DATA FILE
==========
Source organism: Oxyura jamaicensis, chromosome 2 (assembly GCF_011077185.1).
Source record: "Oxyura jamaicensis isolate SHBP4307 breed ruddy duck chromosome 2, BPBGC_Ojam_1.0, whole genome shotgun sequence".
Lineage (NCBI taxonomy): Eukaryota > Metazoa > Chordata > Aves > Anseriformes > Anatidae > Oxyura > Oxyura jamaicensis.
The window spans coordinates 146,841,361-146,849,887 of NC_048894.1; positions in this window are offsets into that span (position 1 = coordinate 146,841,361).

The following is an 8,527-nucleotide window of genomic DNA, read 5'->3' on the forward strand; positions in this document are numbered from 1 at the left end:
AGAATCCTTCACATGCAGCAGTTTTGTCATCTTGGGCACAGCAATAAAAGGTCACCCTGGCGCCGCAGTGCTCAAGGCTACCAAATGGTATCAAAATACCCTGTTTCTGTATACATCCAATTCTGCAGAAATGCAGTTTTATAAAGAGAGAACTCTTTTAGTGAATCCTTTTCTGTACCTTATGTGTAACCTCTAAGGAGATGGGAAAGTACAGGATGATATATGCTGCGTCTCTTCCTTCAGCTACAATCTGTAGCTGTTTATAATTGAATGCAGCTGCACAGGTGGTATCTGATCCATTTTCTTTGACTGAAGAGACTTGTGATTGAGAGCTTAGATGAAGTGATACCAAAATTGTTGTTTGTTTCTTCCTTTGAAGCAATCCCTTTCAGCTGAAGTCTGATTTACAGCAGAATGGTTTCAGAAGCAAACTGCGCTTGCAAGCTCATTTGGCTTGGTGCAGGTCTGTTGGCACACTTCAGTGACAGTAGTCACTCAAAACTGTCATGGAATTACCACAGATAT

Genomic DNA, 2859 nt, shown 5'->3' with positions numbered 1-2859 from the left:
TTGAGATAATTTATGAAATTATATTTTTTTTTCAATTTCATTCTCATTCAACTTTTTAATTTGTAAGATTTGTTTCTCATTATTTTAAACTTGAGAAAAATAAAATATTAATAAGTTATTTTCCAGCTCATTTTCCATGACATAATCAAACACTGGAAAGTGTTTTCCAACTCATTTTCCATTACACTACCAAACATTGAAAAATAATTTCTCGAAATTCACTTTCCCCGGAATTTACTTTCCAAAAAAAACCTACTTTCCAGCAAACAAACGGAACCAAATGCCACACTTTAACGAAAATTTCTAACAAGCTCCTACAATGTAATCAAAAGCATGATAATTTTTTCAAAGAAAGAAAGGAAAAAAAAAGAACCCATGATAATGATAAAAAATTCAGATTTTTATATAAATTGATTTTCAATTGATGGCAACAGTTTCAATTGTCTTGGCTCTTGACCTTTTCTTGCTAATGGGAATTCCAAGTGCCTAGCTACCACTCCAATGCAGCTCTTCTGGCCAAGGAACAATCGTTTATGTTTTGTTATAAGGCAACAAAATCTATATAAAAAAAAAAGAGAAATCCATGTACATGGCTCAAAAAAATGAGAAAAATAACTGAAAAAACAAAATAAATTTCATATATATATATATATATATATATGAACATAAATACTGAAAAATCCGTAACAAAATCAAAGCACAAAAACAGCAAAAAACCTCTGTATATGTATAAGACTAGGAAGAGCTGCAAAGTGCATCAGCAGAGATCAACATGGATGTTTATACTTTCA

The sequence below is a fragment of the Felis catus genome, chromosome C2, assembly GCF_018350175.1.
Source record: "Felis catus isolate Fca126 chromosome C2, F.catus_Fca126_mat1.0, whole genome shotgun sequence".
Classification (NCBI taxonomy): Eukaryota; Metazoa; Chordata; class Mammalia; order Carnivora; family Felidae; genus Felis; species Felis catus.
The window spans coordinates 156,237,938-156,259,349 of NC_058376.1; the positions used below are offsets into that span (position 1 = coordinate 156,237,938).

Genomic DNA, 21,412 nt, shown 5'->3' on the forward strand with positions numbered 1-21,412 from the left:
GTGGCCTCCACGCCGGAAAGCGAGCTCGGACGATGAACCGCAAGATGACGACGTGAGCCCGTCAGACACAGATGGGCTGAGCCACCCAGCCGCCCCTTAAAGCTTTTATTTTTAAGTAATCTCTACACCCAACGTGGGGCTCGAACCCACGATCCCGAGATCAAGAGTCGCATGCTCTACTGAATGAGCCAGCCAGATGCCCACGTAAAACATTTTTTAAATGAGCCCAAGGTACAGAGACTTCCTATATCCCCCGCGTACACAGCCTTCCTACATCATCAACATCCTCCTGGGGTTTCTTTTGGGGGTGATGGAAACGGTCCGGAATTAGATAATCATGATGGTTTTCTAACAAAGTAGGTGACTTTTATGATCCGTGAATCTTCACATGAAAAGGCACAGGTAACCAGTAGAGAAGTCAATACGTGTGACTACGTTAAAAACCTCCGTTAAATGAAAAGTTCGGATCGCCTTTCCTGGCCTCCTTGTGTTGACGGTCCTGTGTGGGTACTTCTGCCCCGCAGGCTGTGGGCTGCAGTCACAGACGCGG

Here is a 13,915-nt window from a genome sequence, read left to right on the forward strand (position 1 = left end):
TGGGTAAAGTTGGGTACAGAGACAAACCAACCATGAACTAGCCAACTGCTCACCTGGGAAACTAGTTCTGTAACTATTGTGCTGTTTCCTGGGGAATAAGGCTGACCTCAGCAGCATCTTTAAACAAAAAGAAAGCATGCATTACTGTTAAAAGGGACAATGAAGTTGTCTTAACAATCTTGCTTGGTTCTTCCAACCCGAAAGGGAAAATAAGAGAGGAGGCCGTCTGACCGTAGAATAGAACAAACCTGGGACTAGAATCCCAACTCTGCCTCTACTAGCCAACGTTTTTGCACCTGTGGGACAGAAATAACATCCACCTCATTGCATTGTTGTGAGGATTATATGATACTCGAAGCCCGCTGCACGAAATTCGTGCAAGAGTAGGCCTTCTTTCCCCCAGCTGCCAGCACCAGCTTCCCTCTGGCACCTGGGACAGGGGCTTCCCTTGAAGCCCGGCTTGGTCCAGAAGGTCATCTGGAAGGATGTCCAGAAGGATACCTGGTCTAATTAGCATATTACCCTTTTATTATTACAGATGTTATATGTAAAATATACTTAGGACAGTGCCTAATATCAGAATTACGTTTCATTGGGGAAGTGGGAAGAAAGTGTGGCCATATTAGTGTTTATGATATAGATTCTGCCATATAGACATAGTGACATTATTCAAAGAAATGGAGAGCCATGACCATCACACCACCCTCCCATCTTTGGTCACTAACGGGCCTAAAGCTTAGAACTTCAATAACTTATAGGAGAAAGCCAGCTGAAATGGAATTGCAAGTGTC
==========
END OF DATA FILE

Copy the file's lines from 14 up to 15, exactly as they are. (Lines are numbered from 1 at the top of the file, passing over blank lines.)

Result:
GTGGCCTCCACGCCGGAAAGCGAGCTCGGACGATGAACCGCAAGATGACGACGTGAGCCCGTCAGACACAGATGGGCTGAGCCACCCAGCCGCCCCTTAAAGCTTTTATTTTTAAGTAATCTCTACACCCAACGTGGGGCTCGAACCCACGATCCCGAGATCAAGAGTCGCATGCTCTACTGAATGAGCCAGCCAGATGCCCACGTAAAACATTTTTTAAATGAGCCCAAGGTACAGAGACTTCCTATATCCCCCGCGTACACAGCCTTCCTACATCATCAACATCCTCCTGGGGTTTCTTTTGGGGGTGATGGAAACGGTCCGGAATTAGATAATCATGATGGTTTTCTAACAAAGTAGGTGACTTTTATGATCCGTGAATCTTCACATGAAAAGGCACAGGTAACCAGTAGAGAAGTCAATACGTGTGACTACGTTAAAAACCTCCGTTAAATGAAAAGTTCGGATCGCCTTTCCTGGCCTCCTTGTGTTGACGGTCCTGTGTGGGTACTTCTGCCCCGCAGGCTGTGGGCTGCAGTCACAGACGCGG

Here is a 13,915-nt window from a genome sequence, read left to right on the forward strand (position 1 = left end):